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    I fail to see how this is not entirely Netflix’s fault. Every website should be verifying users email addresses. My email server has a catch all account so any email username is valid. Netflix doesn’t need insider info on my server it just needs to stop people signing up using my email addresses by verifying them.

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      TFA already includes a rebuttal to this:

      Some would say it’s Netflix’s fault; that Netflix should verify the email address on sign up. But using someone else’s address on signup only cedes control of the account to that person. Others would say that Netflix should disallow the registration of james.hfisher@gmail.com, but this would force Netflix and every other website to have insider knowledge of Gmail’s canonicalization algorithm.

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        That’s hardly a rebuttal, it’s poor justification for the bad design. In this case it was a dot, but if I actually make a typo, does that mean some random stranger should have access to my account? Should a website just send spam to any e-mail given? There’s a reason why e-mail verification are a standard. I understand Netflix wants to provide a clean and fast experience, and that’s fine, but they should still wait for verification before sending any sensitive data to the provided e-mail.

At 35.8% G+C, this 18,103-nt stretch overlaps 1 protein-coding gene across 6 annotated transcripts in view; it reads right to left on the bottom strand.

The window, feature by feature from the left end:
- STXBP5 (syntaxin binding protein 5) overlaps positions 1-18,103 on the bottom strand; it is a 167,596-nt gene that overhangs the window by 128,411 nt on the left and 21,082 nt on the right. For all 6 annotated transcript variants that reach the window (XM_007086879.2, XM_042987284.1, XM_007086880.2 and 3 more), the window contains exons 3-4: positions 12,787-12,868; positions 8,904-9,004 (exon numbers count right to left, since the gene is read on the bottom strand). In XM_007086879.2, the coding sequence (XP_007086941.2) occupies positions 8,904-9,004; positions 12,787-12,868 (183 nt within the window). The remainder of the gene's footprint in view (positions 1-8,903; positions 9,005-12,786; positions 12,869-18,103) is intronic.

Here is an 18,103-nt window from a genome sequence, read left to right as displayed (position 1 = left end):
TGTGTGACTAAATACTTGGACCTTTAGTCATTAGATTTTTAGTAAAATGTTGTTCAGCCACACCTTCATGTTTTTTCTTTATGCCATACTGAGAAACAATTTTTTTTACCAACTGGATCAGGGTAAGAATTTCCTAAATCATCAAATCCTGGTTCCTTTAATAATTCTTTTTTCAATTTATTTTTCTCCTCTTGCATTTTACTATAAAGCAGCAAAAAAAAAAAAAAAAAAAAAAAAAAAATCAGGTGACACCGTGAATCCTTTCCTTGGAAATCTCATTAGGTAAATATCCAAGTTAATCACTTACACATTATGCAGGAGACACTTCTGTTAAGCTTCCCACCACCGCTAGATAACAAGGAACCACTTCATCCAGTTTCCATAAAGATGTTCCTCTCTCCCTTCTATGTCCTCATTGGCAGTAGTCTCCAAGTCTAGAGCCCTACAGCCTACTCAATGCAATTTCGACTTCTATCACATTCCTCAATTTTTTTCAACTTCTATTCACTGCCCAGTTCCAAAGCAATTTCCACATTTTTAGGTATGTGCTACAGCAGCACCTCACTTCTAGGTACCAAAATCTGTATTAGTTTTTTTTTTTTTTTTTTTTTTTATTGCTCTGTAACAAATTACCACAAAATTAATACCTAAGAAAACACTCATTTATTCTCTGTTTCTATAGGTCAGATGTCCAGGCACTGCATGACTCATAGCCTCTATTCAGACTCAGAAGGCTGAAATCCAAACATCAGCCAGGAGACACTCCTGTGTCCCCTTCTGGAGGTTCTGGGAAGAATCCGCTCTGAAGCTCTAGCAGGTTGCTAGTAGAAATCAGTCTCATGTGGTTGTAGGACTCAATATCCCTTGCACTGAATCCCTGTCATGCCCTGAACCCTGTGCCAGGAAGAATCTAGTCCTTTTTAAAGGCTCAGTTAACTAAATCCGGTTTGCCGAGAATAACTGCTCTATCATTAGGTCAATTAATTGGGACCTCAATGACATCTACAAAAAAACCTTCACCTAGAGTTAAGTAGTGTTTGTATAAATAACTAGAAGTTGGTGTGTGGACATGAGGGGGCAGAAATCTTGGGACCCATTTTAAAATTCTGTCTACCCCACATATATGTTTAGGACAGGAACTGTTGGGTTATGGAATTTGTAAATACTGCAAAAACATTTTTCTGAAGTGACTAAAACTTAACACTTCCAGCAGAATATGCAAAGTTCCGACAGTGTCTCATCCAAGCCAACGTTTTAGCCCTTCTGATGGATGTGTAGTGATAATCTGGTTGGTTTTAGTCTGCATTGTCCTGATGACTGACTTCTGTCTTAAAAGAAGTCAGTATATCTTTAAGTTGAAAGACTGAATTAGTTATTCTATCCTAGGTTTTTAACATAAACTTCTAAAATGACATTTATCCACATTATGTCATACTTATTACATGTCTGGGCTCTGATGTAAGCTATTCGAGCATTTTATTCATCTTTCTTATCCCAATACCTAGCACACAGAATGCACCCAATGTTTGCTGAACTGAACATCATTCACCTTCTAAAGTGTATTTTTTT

If you think of it, the security breach had very little to do with Gmail. It was Netflix that was about to steal his credit card information, not Gmail.

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          The point is that the credit card scam is still present regardless of initial email verification.

          If some average, non-security-conscious Netflix user would fall for the credit card scam by not noticing the last 4 digits of the card, it’s not hard to assume the same user would click through any subsequent validation emails from Netflix. The user might even think it was sent out for extra security, and probably not notice the dot at all.

          If people are adamant on putting the blame on Netflix, the problem wouldn’t be the lack of initial email verification, but rather the ability to change your email at will, after the initial signup. But people would obviously find UX flaws with that restriction.